The easiest way to achieve population inversion by optical pumping is to introduce a third energy level to redirect the energy pathways (Fig. 4a).

Let us assume that we have a ground state, E1, and an upper pumping level, E3, where the electrons are excited by absorbing the pumped light. After the natural life time of the upper level, T3 terminates, the electrons decay into the ground state. or they make a transition into the third state which has a little lower energy level E2. If the life time T2 of this intermediate level E2 is larger than the life time of the upper level E3, the electrons which are pumped into E3 will accumulate in level E2. Because the pumped light will not lead to stimulated emission into the intermediate state, we will achieve population inversion in E2 when more than 50 percent of the atoms are excited.

Another, more efficient way to generate population inversion is by introducing a fourth level, which acts as the lower laser level (new E2).  Provided, the life time, T4 of the upper pumping level  (E4) is much shorter than the life time of the upper laser level (new E3) and the lower laser level (new E2) decays quickly into the ground state (new E1), one can achieve population inversion from the earliest electrons which are excited by the pumped light, and this inversion is independent of the pumping rate. This is the most efficient way to produce laser radiation (Fig. 4b).

Laser Components and Modes of Laser Operation

To build a laser we need only a few components. First we need an active medium, which can be a transparent solid state, a gas or a liquid. The medium has to be pumped by an external pumping source, which can be, for example, an intense arc lamp or another laser. In order to direct the stimulated emission process into one direction, we need a feedback mechanism, which is provided by two mirrors which force the light to oscillate back and forth through the excited laser medium (Fig. 5).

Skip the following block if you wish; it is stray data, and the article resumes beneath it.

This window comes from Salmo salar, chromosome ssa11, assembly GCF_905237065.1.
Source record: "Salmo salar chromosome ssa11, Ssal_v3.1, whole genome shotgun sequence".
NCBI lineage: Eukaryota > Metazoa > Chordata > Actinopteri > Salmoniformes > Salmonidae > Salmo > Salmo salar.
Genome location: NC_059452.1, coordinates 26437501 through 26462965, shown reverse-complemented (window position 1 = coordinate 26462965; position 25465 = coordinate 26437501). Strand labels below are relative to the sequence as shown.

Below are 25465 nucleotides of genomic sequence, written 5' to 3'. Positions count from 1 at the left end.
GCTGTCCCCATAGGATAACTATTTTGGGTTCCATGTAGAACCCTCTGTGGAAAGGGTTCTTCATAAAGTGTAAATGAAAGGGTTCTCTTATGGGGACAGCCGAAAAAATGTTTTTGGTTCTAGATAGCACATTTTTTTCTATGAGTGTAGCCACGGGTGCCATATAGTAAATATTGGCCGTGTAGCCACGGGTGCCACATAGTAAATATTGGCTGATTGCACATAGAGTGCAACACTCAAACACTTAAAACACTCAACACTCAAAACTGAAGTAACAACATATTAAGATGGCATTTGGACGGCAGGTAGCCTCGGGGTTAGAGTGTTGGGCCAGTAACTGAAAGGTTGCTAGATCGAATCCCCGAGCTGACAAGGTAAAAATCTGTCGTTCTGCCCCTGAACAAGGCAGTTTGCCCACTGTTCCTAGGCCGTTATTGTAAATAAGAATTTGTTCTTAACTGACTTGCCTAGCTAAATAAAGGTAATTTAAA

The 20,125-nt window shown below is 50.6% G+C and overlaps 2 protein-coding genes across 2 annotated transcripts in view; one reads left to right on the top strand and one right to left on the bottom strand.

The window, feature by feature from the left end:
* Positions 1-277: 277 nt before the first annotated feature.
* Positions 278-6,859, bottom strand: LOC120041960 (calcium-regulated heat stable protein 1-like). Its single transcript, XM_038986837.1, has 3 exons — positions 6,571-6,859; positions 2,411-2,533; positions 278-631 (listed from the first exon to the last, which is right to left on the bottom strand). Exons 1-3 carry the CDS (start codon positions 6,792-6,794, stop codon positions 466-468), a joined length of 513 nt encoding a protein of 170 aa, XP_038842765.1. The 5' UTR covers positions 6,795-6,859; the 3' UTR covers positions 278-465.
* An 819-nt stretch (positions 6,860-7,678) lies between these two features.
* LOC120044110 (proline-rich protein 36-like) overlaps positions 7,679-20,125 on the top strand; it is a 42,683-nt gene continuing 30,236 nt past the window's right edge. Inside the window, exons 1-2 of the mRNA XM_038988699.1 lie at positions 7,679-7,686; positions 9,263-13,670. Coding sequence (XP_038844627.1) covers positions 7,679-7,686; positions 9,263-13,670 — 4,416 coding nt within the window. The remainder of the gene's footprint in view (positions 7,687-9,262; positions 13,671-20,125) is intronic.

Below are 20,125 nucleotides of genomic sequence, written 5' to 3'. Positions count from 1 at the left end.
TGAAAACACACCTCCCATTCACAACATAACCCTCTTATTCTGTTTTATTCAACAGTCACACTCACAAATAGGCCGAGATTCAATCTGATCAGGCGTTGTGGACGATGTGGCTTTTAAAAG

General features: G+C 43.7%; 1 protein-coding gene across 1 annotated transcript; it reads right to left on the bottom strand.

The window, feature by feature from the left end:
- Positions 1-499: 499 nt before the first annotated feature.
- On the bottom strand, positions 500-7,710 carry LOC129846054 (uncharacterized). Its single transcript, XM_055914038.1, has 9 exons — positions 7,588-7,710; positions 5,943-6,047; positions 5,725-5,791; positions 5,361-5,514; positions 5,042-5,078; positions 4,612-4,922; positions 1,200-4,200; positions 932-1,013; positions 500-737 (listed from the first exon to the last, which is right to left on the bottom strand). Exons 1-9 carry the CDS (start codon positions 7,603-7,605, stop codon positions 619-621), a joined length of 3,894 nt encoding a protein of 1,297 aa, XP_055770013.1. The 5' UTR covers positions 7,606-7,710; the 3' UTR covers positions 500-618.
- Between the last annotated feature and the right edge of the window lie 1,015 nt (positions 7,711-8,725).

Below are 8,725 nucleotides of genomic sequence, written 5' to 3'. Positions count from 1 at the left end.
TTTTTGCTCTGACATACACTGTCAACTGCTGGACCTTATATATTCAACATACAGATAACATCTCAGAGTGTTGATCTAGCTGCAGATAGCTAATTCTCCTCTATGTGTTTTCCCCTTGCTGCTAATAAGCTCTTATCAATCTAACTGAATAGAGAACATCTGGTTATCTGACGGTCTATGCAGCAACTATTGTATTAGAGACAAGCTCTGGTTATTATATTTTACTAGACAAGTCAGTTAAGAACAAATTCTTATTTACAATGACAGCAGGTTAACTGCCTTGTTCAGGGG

Regarding operation time, lasers are divided into continuous wave (cw) and pulsed systems. Continuous wave is usually defined as a period, which lasts longer than 250 ms. The emission time is controlled by an external shutter; or the laser system can be completely turned on and off.

With pulsed laser systems, usually the pumping process, or optical devices inside the oscillator, determines the pulse duration of the laser output. Pulsed lasers are subdivided into so-called free running lasers, q-switched lasers and mode coupled lasers. In the following section we will analyse the different types of pulsed laser systems.

Free Running Mode

When the laser is pumped by a flash lamp, the laser runs in the so-called, “Free Running-Mode”. This means pulse duration is roughly determined by the duration of the pump flash, which is in the range of several hundred microseconds (1 µs = 10-6 s) to milliseconds (1 ms = 10-3 s). A main characteristic of a free running pulse is its spiking. The emitted pulse consists of many short and intense spikes, each with only a few µs duration (Fig. 6). This is caused by a nondeterministic interplay of stimulated emission and excitation.

Q-switch Mode

Usually, the duration of a flash lamp pulse cannot be set shorter than a few µs. If laser pulse durations in the nanosecond regime (1 ns = 10-9 s) are needed, one has to make use of the so-called “Q-switch” principle. The optical pumping is supported by an optical switch which reduces the quality (Q) of the resonator. As a consequence, the stimulated emission process is stopped. Only when the optical switch is opened, the highly accumulated inversion can be cleared by a giant laser pulse. The stored pump energy is then released by stimulated emission within several ns (Fig. 7).

Mode Locking

For the generation of picosecond pulses (1 ps = 10-12 s) or even femtosecond pulses
(1 fs = 10-15 s), the laser has to be “Mode Locked”. The axial laser modes, which are light waves with a slightly different frequency or wavelength, have to be synchronized or locked in a fixed phase. When their phases are fixed, they interfere in such a way that their amplitude either adds up or annihilates (Fig. 8).

The interference of these modes generates very short, but intense amplitudes. These packages of highly intense waves oscillate inside the resonator and partially leave it at the output mirror (Fig. 9).

The duration and the amplitude of these wave packages depend on the number of modes which are generated and locked inside the resonator. The more modes that are locked, the shorter and more intense the pulses are.